Illustration: Jordan Speer

Bad Ideas

‘Brand Blockers’ Are Trying to Scrub Their Feeds Clean of Every Advertiser on Twitter

I’ve blocked over 1,000 brands on Twitter, and I can’t stop them

OneZero
Published in
5 min readFeb 3, 2020

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Welcome to Bad Ideas, a column in which we examine the practical limits of technology by considering the things you could do and then investigating exactly why you shouldn’t. Because you can still learn from mistakes you’ll never make.

TTwitter users love to joke that they “can’t believe this website is free.” But the website hasn’t really been free since 2010, when Twitter introduced the promoted tweet. The average Twitter user might not be paying anything, but the brands are. Twitter reported $702 million in advertising revenue in Q3 of 2019, an 8% increase over 2018.

That money results in ads and sponsored posts — lots of them. Last year, Twitter experimented with increasing the amounts of promoted tweets, which led to an uptick in ads that were either offensive, absurd, or both. (Coincidentally, 2019 marked a watershed moment in Brand Twitter when the Sunny D account tweeted that it was depressed.)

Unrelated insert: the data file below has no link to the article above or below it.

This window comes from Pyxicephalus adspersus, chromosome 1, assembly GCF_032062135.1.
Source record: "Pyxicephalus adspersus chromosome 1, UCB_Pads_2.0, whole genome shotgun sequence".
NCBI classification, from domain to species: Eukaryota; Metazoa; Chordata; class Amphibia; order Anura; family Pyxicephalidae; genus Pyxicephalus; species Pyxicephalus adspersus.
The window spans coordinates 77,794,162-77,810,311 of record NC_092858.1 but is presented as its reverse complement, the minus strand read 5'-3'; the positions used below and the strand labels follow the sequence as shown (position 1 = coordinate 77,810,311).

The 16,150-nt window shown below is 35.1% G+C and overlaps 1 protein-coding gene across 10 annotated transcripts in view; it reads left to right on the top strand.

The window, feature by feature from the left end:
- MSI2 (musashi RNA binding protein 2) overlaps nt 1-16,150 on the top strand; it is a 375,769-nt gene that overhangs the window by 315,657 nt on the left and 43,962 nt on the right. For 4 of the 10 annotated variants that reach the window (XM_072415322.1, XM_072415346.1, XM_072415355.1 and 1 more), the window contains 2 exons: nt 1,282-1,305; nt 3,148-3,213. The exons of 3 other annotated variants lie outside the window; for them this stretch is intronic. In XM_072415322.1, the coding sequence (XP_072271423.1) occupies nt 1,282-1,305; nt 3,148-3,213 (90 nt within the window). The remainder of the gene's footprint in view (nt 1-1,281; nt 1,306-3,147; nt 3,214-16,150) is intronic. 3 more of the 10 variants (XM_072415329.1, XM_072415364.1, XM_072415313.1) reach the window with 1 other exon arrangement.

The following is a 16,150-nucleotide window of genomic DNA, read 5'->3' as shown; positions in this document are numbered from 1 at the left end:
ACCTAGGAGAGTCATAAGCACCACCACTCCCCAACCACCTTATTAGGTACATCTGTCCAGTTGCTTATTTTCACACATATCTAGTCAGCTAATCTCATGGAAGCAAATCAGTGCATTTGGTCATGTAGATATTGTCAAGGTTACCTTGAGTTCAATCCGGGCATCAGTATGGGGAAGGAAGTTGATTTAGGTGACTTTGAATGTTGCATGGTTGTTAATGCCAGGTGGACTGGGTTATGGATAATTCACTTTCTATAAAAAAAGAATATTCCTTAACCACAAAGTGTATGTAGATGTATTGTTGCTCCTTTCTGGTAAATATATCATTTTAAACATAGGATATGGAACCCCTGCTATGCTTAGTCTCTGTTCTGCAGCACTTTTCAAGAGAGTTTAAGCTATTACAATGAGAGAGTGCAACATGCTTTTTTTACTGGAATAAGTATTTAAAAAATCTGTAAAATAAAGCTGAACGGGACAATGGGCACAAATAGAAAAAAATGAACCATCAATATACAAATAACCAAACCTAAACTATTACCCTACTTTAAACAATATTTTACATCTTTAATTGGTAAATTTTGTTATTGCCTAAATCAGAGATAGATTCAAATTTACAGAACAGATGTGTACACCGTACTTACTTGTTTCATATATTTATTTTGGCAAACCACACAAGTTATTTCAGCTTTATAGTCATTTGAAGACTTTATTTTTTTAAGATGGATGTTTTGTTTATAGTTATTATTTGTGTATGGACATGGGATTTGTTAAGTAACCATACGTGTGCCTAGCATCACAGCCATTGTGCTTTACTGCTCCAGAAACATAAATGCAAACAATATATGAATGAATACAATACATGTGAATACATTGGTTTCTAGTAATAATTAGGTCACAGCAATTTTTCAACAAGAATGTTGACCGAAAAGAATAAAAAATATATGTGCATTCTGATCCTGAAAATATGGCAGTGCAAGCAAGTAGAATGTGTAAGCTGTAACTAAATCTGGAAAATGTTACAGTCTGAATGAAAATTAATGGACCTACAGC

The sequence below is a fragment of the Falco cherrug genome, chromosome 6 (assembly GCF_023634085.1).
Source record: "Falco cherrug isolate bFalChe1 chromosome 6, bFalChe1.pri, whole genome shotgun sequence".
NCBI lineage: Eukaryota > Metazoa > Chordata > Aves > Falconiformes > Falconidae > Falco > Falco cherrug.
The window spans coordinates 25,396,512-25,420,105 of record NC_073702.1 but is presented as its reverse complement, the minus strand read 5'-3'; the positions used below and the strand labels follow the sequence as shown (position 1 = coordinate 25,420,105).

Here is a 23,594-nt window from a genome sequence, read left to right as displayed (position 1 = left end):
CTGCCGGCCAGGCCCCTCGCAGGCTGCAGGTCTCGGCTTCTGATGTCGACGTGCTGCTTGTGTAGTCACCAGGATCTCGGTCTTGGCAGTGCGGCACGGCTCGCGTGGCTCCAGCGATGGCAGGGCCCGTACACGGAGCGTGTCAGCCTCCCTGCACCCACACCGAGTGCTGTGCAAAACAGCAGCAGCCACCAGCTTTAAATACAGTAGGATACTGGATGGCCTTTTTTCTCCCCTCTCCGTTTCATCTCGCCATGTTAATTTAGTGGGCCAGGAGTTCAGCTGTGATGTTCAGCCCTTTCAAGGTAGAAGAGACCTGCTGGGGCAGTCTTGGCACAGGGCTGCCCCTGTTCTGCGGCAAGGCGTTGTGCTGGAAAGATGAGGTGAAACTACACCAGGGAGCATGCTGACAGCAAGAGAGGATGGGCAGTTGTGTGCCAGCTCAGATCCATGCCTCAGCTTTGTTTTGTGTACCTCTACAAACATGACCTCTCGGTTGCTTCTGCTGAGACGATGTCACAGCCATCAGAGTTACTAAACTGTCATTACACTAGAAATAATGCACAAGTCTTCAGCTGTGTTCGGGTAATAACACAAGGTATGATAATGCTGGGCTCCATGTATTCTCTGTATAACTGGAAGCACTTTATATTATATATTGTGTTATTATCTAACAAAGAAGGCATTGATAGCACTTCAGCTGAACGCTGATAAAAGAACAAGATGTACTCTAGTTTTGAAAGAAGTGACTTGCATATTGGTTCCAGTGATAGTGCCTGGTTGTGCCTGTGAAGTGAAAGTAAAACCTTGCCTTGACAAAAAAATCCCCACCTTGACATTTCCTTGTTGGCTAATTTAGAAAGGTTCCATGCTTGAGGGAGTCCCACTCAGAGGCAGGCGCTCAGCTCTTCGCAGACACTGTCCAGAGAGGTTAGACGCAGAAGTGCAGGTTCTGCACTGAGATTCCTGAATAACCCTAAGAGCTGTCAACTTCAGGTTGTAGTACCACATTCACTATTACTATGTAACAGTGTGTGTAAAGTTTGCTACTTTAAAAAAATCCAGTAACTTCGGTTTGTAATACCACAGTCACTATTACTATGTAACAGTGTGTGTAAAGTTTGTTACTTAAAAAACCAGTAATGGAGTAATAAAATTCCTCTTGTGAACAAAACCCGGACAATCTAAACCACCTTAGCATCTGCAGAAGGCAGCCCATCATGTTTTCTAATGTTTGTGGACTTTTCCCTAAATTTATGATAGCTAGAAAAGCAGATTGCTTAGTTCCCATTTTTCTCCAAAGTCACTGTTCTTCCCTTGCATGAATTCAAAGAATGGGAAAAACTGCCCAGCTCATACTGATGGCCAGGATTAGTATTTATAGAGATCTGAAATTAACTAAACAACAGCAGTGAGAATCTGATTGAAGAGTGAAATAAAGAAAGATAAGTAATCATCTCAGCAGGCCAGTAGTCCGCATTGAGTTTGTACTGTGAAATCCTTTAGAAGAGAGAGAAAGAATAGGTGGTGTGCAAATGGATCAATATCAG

Heinz ketchup? Blocked. Salesforce? Blocked. During one 24-hour stretch, Twitter only served me promoted tweets from NFL teams. They all got blocked.

Luckily, Twitter also lets you block accounts. Unlike Facebook, where users can only “hide” advertisements they don’t like, and Instagram, where you can block brand accounts but are still subjected to advertisers who are not on Instagram, Twitter is one of the few platforms where users still have the final say over how they can be advertised to. In theory, at least, you can block out every advertiser on the platform. Through a healthy use of the block button, could I turn my feed into an ad-less, post-capitalist utopia? I decided to find out.

Over the past three months I followed a simple rule: If I saw a promoted tweet in my feed, I would block the associated account. For the first few weeks, it completely changed my Twitter experience. After years of being a passive consumer of whatever nonsense was paid to be inserted into my feed, to just up and block Starbucks…

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